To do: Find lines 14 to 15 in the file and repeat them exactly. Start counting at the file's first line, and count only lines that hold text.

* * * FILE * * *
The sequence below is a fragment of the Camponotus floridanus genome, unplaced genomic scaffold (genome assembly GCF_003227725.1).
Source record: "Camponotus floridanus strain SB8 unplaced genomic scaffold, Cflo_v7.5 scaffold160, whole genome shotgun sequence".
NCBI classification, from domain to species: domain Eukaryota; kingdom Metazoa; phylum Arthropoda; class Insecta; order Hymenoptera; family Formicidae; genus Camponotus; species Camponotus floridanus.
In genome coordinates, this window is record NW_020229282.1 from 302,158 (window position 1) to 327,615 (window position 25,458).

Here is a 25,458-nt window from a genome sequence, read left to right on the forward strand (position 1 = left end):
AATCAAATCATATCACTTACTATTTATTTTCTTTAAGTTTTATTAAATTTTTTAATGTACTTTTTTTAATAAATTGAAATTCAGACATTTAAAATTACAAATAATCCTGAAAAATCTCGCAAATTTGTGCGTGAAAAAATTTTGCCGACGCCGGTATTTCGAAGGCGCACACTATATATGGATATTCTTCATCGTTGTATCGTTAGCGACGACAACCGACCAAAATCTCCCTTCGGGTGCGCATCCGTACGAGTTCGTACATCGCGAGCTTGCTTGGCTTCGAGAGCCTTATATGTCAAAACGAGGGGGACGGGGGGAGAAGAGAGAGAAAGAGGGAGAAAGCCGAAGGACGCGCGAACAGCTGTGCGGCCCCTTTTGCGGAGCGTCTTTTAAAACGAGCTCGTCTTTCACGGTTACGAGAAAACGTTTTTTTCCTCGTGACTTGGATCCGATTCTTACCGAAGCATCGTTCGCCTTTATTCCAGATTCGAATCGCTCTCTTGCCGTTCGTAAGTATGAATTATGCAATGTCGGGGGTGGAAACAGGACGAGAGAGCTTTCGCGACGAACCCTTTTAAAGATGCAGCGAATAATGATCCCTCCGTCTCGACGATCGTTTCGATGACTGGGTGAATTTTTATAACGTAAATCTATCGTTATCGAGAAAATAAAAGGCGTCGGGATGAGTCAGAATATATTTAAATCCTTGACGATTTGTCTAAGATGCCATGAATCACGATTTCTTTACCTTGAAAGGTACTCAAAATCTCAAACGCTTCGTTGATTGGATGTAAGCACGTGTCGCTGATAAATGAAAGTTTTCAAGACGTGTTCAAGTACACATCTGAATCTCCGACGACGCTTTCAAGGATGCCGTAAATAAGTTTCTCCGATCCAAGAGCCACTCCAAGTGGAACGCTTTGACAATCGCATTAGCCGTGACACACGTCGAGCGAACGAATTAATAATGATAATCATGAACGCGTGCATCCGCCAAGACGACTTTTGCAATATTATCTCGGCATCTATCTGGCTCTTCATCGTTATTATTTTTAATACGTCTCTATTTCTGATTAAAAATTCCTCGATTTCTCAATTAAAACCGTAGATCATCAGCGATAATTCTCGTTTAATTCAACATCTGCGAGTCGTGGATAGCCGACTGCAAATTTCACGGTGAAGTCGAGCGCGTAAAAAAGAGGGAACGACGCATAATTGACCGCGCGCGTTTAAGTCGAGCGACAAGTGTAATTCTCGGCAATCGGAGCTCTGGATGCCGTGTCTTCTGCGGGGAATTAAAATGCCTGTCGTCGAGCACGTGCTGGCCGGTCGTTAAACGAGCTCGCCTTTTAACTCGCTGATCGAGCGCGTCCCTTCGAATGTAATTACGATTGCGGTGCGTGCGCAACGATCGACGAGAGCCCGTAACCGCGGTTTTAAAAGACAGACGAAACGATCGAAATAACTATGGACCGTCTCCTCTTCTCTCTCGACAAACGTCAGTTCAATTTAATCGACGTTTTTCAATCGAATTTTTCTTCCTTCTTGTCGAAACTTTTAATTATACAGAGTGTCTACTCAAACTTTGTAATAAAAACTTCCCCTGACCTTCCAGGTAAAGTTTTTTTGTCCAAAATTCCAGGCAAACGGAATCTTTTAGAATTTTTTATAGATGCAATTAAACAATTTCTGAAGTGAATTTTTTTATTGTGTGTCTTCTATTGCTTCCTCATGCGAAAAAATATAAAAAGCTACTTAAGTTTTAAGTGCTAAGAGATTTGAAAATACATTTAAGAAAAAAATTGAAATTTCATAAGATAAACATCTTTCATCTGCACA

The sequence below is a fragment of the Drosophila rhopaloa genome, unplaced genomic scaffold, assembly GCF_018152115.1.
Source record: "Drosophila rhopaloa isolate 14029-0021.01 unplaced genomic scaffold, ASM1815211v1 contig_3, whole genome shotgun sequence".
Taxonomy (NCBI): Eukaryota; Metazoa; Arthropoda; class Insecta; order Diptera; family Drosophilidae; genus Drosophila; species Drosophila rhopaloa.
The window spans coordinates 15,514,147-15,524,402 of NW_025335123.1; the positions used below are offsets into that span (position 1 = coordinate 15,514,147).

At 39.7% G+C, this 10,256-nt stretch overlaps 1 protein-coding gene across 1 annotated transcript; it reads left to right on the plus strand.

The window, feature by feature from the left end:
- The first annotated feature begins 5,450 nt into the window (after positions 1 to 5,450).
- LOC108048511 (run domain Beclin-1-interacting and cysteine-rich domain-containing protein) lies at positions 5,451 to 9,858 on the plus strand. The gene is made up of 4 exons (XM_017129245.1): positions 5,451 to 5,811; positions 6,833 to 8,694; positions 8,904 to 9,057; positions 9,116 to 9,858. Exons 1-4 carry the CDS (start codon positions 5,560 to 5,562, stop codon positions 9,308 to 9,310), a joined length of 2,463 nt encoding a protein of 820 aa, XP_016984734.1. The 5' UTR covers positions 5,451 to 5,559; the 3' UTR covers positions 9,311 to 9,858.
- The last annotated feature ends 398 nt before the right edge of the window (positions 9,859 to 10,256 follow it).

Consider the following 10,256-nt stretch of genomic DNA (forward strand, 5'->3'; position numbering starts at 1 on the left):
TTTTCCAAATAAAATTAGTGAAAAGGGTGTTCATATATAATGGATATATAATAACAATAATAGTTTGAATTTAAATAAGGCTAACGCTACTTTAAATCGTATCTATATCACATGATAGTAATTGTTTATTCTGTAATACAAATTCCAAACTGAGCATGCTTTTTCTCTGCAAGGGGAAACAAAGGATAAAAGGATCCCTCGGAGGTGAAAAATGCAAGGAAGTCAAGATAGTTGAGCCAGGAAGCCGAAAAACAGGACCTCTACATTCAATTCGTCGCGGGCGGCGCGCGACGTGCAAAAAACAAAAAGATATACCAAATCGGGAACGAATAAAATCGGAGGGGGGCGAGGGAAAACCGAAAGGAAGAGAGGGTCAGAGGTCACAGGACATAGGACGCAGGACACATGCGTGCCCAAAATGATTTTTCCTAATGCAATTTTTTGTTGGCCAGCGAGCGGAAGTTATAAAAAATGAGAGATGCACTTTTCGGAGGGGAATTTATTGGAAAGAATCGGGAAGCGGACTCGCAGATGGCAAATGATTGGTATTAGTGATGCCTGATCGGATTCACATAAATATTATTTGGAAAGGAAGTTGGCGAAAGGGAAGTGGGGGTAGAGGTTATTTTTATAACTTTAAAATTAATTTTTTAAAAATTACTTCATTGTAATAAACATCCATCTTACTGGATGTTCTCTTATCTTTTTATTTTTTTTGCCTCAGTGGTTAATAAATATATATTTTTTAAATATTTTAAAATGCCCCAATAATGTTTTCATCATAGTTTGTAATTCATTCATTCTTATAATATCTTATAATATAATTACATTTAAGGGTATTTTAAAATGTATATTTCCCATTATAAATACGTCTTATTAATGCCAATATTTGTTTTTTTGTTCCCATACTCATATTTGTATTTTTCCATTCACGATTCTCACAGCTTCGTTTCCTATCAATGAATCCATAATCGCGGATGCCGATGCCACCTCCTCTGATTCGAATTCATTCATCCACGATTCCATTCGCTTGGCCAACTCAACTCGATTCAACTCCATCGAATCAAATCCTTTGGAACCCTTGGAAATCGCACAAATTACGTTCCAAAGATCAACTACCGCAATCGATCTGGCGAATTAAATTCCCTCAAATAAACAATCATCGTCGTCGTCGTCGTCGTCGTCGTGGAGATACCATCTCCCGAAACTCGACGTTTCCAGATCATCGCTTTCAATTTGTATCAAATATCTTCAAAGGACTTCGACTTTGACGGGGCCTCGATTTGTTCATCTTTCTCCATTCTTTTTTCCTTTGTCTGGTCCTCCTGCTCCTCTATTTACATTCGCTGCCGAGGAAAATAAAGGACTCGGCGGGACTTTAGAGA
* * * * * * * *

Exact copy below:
- LOC108048511 (run domain Beclin-1-interacting and cysteine-rich domain-containing protein) lies at positions 5,451 to 9,858 on the plus strand. The gene is made up of 4 exons (XM_017129245.1): positions 5,451 to 5,811; positions 6,833 to 8,694; positions 8,904 to 9,057; positions 9,116 to 9,858. Exons 1-4 carry the CDS (start codon positions 5,560 to 5,562, stop codon positions 9,308 to 9,310), a joined length of 2,463 nt encoding a protein of 820 aa, XP_016984734.1. The 5' UTR covers positions 5,451 to 5,559; the 3' UTR covers positions 9,311 to 9,858.
- The last annotated feature ends 398 nt before the right edge of the window (positions 9,859 to 10,256 follow it).